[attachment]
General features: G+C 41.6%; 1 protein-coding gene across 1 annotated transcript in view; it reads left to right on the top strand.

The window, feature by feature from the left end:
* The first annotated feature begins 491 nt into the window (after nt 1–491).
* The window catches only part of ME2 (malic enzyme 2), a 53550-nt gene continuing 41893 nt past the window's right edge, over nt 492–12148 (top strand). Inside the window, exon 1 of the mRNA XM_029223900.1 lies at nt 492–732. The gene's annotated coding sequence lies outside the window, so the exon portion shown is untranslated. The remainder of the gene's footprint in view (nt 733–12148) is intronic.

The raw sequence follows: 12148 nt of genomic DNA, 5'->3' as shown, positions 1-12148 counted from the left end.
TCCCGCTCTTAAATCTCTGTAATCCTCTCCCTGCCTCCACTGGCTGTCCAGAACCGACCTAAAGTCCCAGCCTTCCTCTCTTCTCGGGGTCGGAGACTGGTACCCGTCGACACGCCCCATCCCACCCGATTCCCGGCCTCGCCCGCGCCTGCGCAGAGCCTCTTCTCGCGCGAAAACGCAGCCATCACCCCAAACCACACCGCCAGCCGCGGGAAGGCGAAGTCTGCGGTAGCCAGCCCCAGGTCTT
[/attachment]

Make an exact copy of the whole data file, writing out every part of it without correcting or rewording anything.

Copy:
General features: G+C 41.6%; 1 protein-coding gene across 1 annotated transcript in view; it reads left to right on the top strand.

The window, feature by feature from the left end:
* The first annotated feature begins 491 nt into the window (after nt 1–491).
* The window catches only part of ME2 (malic enzyme 2), a 53550-nt gene continuing 41893 nt past the window's right edge, over nt 492–12148 (top strand). Inside the window, exon 1 of the mRNA XM_029223900.1 lies at nt 492–732. The gene's annotated coding sequence lies outside the window, so the exon portion shown is untranslated. The remainder of the gene's footprint in view (nt 733–12148) is intronic.

The raw sequence follows: 12148 nt of genomic DNA, 5'->3' as shown, positions 1-12148 counted from the left end.
TCCCGCTCTTAAATCTCTGTAATCCTCTCCCTGCCTCCACTGGCTGTCCAGAACCGACCTAAAGTCCCAGCCTTCCTCTCTTCTCGGGGTCGGAGACTGGTACCCGTCGACACGCCCCATCCCACCCGATTCCCGGCCTCGCCCGCGCCTGCGCAGAGCCTCTTCTCGCGCGAAAACGCAGCCATCACCCCAAACCACACCGCCAGCCGCGGGAAGGCGAAGTCTGCGGTAGCCAGCCCCAGGTCTT